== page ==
– Meat consumption is soaring to record levels — even though 12 percent of Americans ages 18 to 49 are partly vegan or vegetarian, according to a 2016 Pew Research Poll. This year, the U.S. Department of Agriculture is expecting each American to consume a record amount of red meat and poultry — an average of 222 pounds per person. That’s 20 pounds more meat per person, per year, than in 2014.

Another change: where Americans are buying their meat. While many still drop into the nearest Cub or Walmart to snag their burgers and hot dogs, an increasing number of conscious eaters are going old school by shopping at specialty butcher shops.

Nationally, 10 percent of all butcher shops have closed since 2010. Still, many specialty meat markets have carved out a niche by offering personalized customer service and products that aren’t widely available. New shops are opening as well, spurred by a younger, more health-conscious generation seeking meats sans antibiotics and hormones — and craft beer to wash it all down.

“Two-thirds of consumers say clean eating is a path to better eating,” said Darren Seifer, a food-and-beverage analyst at the consumer market research firm NPD Group. “ That means that ‘I want to know what happened to this livestock before it hits the shelf.’ By going to the local butcher, consumers have a tighter connection to the supply chain than at larger stores.”

Danny Johnson agrees. “There’s kind of a renaissance right now as people look into where their food comes from and how they’re raised,” said Johnson, co-owner of Taylor’s Market in Sacramento and member of the Butchers Guild, a national butchers trade organization. “Earlier it was about convenience, but now it has come full circle.”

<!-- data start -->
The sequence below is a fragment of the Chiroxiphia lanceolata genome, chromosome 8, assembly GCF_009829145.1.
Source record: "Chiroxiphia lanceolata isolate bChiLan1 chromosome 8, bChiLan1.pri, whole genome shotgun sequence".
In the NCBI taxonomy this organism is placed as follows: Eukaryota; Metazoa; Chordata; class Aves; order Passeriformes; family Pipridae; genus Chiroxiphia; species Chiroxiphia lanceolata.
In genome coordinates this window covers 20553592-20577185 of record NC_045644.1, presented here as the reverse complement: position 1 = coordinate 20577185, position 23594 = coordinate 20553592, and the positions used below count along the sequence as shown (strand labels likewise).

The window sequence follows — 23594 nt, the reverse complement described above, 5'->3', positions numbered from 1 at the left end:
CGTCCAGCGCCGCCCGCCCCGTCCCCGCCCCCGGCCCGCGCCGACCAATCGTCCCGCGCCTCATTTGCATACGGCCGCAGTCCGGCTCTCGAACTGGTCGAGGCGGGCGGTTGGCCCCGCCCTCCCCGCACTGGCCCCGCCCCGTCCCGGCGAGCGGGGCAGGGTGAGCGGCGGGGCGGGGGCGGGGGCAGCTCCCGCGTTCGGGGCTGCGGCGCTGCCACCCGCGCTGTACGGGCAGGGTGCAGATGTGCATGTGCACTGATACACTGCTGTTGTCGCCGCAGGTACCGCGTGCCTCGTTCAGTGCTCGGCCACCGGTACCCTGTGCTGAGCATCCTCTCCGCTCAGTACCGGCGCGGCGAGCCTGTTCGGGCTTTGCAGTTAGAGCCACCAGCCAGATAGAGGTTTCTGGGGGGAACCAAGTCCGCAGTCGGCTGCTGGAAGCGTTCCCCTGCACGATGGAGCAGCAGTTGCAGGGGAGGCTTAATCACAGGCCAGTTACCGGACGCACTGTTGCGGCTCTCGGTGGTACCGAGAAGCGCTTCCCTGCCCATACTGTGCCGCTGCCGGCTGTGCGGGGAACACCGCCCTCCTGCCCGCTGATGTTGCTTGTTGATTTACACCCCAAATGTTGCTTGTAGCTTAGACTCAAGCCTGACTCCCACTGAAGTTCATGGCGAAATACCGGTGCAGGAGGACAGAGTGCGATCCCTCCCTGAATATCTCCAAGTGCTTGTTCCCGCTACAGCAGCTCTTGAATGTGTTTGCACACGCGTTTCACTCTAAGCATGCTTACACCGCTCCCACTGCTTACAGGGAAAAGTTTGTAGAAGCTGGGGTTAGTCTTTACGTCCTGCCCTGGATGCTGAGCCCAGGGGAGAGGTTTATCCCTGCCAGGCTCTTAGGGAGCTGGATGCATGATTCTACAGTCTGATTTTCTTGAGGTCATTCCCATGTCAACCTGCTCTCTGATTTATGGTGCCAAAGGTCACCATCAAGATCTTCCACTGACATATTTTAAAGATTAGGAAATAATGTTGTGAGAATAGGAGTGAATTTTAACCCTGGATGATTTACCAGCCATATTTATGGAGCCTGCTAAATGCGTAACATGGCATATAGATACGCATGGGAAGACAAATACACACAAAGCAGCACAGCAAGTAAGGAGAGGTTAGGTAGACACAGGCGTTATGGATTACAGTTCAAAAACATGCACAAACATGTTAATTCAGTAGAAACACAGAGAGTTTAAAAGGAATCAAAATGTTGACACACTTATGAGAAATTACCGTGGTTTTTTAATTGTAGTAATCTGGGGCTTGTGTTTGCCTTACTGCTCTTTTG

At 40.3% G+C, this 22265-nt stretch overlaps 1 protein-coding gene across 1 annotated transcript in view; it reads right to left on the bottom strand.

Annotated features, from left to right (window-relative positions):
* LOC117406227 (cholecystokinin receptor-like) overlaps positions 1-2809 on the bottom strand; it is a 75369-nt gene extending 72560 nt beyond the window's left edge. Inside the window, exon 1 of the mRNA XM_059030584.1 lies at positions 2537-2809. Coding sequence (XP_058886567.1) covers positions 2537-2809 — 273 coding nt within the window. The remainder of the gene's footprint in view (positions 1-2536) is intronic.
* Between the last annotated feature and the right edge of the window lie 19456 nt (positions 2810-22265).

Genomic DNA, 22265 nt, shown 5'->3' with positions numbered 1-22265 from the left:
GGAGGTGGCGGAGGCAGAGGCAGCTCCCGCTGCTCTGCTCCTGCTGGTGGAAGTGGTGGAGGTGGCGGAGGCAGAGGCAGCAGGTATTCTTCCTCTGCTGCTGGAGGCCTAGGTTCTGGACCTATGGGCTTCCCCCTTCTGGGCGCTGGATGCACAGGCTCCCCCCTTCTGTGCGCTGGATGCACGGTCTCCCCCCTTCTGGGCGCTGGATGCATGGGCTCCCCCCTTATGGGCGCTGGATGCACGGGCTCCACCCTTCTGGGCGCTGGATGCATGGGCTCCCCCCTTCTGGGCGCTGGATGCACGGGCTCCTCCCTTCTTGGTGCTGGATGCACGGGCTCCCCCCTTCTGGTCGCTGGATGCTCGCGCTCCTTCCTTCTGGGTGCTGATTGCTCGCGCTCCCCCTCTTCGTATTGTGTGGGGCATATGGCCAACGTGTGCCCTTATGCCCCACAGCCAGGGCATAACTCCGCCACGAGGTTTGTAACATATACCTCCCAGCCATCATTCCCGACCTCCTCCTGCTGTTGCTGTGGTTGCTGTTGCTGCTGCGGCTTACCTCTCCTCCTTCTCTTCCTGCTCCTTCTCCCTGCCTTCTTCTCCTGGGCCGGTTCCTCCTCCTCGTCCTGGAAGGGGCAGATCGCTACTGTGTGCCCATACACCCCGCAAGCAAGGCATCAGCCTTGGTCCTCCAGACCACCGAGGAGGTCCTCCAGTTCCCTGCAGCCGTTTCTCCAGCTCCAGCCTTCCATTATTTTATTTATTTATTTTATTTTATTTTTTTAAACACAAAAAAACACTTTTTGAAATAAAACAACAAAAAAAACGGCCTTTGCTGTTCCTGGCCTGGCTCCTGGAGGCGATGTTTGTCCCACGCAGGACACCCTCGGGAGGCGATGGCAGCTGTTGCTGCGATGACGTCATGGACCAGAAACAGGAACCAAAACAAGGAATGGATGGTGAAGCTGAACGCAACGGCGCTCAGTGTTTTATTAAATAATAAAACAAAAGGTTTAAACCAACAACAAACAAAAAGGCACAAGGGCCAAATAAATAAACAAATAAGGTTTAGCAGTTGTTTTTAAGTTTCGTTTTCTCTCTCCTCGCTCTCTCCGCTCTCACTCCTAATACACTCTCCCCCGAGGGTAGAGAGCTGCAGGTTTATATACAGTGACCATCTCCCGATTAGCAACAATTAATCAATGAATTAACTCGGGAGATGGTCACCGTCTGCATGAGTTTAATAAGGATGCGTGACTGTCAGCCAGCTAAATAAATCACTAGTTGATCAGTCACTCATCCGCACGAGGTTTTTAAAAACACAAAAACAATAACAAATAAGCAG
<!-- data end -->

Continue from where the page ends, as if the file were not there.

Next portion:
Many of Miami’s traditional butcher shops and carnicerias came with immigrants starting new lives in the U.S.

Laurenzo’s Italian Market, located in North Miami Beach, was established in 1951 by second-generation Italian-Americans Ben Laurenzo and his brother Achilles. After Ben died in January, his son, David, took on the operation while his son Robert mans the butcher shop and daughter Carol runs the office.

The ambience of Old Italy permeates the store. Big-band music rings through the aisles stocked with wines and pasta. Half the store is lined with meat displays: sliced deli cuts, mussels and fish, aged sirloin steaks and lamb chops and pork tenderloins, all sourced in the United States. Homemade Italian sausages, New York strips and rib-eye steaks sell best in the market. Like many other butcher shops, it also has a cafe. Baked ziti, lasagna, veal and peppers and other traditional Italian dishes are served up to order or buffet style.

David credits Laurenzo’s longevity to personalized, intimate service. Spend any time in the store and you will find several generations of the same family shopping there — grandparent, parent, child.

Charlie Rosenberg and his family have been going to Laurenzo’s since the 1980s.

“They just have stuff you can’t find anywhere else,” said Rosenberg, citing the lump crab meat and genuine Italian sausages.

Freddy and Danielle Kaufmann, -co-owners of Proper Sausages, have been in the meat business for only five years. They are part of a new generation of butchers catering to a health-conscious generation — the four in 10 Americans who favor organic and non-GMO foods.

“Who are our customers?” said Freddy Kaufmann. “They’re people who care about everything except price — taste, sourcing and healthiness.”

The Kaufmanns’ foray into the butcher industry began on the farmers market circuit, where the two would sell the homemade sausages they created in their off time. In 2013, they opened a small Miami Shores storefront.